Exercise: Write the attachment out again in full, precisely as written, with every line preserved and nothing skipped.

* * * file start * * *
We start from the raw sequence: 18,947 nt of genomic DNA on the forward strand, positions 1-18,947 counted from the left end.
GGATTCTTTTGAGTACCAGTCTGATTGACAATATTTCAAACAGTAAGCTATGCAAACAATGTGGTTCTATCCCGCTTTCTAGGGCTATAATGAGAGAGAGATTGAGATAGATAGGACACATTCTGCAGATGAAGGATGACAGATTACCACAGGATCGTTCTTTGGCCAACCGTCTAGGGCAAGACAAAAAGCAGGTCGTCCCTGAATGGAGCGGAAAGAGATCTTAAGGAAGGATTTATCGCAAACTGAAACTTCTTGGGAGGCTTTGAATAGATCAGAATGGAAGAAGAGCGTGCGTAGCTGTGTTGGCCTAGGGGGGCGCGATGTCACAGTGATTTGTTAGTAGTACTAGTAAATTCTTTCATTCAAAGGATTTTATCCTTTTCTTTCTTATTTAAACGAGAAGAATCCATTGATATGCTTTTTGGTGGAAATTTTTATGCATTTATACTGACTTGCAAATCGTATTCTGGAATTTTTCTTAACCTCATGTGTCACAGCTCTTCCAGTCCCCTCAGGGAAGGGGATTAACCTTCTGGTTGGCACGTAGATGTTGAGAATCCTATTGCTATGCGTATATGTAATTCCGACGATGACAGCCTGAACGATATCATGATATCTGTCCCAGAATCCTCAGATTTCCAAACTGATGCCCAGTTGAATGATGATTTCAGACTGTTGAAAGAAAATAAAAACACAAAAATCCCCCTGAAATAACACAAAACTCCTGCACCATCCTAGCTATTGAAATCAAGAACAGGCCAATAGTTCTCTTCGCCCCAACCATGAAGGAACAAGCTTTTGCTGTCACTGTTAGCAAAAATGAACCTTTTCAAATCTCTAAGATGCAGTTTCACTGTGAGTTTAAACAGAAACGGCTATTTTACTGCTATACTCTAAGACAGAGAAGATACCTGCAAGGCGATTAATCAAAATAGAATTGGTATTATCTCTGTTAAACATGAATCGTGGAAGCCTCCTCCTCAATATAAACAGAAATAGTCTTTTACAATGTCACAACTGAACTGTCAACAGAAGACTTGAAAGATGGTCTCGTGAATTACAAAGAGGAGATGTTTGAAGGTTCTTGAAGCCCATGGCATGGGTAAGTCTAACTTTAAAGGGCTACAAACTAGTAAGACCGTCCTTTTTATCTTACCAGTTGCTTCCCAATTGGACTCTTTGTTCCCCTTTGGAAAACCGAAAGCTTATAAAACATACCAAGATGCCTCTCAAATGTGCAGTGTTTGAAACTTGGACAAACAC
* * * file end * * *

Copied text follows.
We start from the raw sequence: 18,947 nt of genomic DNA on the forward strand, positions 1-18,947 counted from the left end.
GGATTCTTTTGAGTACCAGTCTGATTGACAATATTTCAAACAGTAAGCTATGCAAACAATGTGGTTCTATCCCGCTTTCTAGGGCTATAATGAGAGAGAGATTGAGATAGATAGGACACATTCTGCAGATGAAGGATGACAGATTACCACAGGATCGTTCTTTGGCCAACCGTCTAGGGCAAGACAAAAAGCAGGTCGTCCCTGAATGGAGCGGAAAGAGATCTTAAGGAAGGATTTATCGCAAACTGAAACTTCTTGGGAGGCTTTGAATAGATCAGAATGGAAGAAGAGCGTGCGTAGCTGTGTTGGCCTAGGGGGGCGCGATGTCACAGTGATTTGTTAGTAGTACTAGTAAATTCTTTCATTCAAAGGATTTTATCCTTTTCTTTCTTATTTAAACGAGAAGAATCCATTGATATGCTTTTTGGTGGAAATTTTTATGCATTTATACTGACTTGCAAATCGTATTCTGGAATTTTTCTTAACCTCATGTGTCACAGCTCTTCCAGTCCCCTCAGGGAAGGGGATTAACCTTCTGGTTGGCACGTAGATGTTGAGAATCCTATTGCTATGCGTATATGTAATTCCGACGATGACAGCCTGAACGATATCATGATATCTGTCCCAGAATCCTCAGATTTCCAAACTGATGCCCAGTTGAATGATGATTTCAGACTGTTGAAAGAAAATAAAAACACAAAAATCCCCCTGAAATAACACAAAACTCCTGCACCATCCTAGCTATTGAAATCAAGAACAGGCCAATAGTTCTCTTCGCCCCAACCATGAAGGAACAAGCTTTTGCTGTCACTGTTAGCAAAAATGAACCTTTTCAAATCTCTAAGATGCAGTTTCACTGTGAGTTTAAACAGAAACGGCTATTTTACTGCTATACTCTAAGACAGAGAAGATACCTGCAAGGCGATTAATCAAAATAGAATTGGTATTATCTCTGTTAAACATGAATCGTGGAAGCCTCCTCCTCAATATAAACAGAAATAGTCTTTTACAATGTCACAACTGAACTGTCAACAGAAGACTTGAAAGATGGTCTCGTGAATTACAAAGAGGAGATGTTTGAAGGTTCTTGAAGCCCATGGCATGGGTAAGTCTAACTTTAAAGGGCTACAAACTAGTAAGACCGTCCTTTTTATCTTACCAGTTGCTTCCCAATTGGACTCTTTGTTCCCCTTTGGAAAACCGAAAGCTTATAAAACATACCAAGATGCCTCTCAAATGTGCAGTGTTTGAAACTTGGACAAACAC